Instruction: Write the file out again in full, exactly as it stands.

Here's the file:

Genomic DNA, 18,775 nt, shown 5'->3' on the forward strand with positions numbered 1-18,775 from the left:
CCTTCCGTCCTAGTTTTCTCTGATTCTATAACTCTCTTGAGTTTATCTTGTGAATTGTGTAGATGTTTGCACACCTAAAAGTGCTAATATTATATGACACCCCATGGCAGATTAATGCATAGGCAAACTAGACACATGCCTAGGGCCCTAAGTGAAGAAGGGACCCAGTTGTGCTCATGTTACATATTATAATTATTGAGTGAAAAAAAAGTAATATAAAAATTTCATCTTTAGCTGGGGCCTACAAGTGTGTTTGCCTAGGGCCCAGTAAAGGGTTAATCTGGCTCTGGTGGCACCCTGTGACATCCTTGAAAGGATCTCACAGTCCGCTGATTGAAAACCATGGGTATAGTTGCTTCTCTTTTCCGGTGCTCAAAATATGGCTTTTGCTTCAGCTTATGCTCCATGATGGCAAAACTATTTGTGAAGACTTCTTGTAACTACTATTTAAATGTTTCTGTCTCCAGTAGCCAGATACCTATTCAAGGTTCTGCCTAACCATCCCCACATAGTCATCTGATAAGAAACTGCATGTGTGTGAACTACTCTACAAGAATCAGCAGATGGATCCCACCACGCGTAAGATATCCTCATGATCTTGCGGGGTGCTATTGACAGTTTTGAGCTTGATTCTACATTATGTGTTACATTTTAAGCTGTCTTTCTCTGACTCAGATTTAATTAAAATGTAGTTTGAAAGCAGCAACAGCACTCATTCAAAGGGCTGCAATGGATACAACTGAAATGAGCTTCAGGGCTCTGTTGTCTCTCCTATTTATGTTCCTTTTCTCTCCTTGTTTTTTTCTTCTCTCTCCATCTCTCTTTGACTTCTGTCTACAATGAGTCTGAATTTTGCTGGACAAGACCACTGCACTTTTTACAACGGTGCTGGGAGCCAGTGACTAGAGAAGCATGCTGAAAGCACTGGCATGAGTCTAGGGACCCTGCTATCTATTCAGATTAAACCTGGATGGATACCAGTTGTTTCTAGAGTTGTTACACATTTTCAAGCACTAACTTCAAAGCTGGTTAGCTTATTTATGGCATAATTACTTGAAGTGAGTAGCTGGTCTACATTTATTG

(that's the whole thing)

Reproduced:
Genomic DNA, 18,775 nt, shown 5'->3' on the forward strand with positions numbered 1-18,775 from the left:
CCTTCCGTCCTAGTTTTCTCTGATTCTATAACTCTCTTGAGTTTATCTTGTGAATTGTGTAGATGTTTGCACACCTAAAAGTGCTAATATTATATGACACCCCATGGCAGATTAATGCATAGGCAAACTAGACACATGCCTAGGGCCCTAAGTGAAGAAGGGACCCAGTTGTGCTCATGTTACATATTATAATTATTGAGTGAAAAAAAAGTAATATAAAAATTTCATCTTTAGCTGGGGCCTACAAGTGTGTTTGCCTAGGGCCCAGTAAAGGGTTAATCTGGCTCTGGTGGCACCCTGTGACATCCTTGAAAGGATCTCACAGTCCGCTGATTGAAAACCATGGGTATAGTTGCTTCTCTTTTCCGGTGCTCAAAATATGGCTTTTGCTTCAGCTTATGCTCCATGATGGCAAAACTATTTGTGAAGACTTCTTGTAACTACTATTTAAATGTTTCTGTCTCCAGTAGCCAGATACCTATTCAAGGTTCTGCCTAACCATCCCCACATAGTCATCTGATAAGAAACTGCATGTGTGTGAACTACTCTACAAGAATCAGCAGATGGATCCCACCACGCGTAAGATATCCTCATGATCTTGCGGGGTGCTATTGACAGTTTTGAGCTTGATTCTACATTATGTGTTACATTTTAAGCTGTCTTTCTCTGACTCAGATTTAATTAAAATGTAGTTTGAAAGCAGCAACAGCACTCATTCAAAGGGCTGCAATGGATACAACTGAAATGAGCTTCAGGGCTCTGTTGTCTCTCCTATTTATGTTCCTTTTCTCTCCTTGTTTTTTTCTTCTCTCTCCATCTCTCTTTGACTTCTGTCTACAATGAGTCTGAATTTTGCTGGACAAGACCACTGCACTTTTTACAACGGTGCTGGGAGCCAGTGACTAGAGAAGCATGCTGAAAGCACTGGCATGAGTCTAGGGACCCTGCTATCTATTCAGATTAAACCTGGATGGATACCAGTTGTTTCTAGAGTTGTTACACATTTTCAAGCACTAACTTCAAAGCTGGTTAGCTTATTTATGGCATAATTACTTGAAGTGAGTAGCTGGTCTACATTTATTG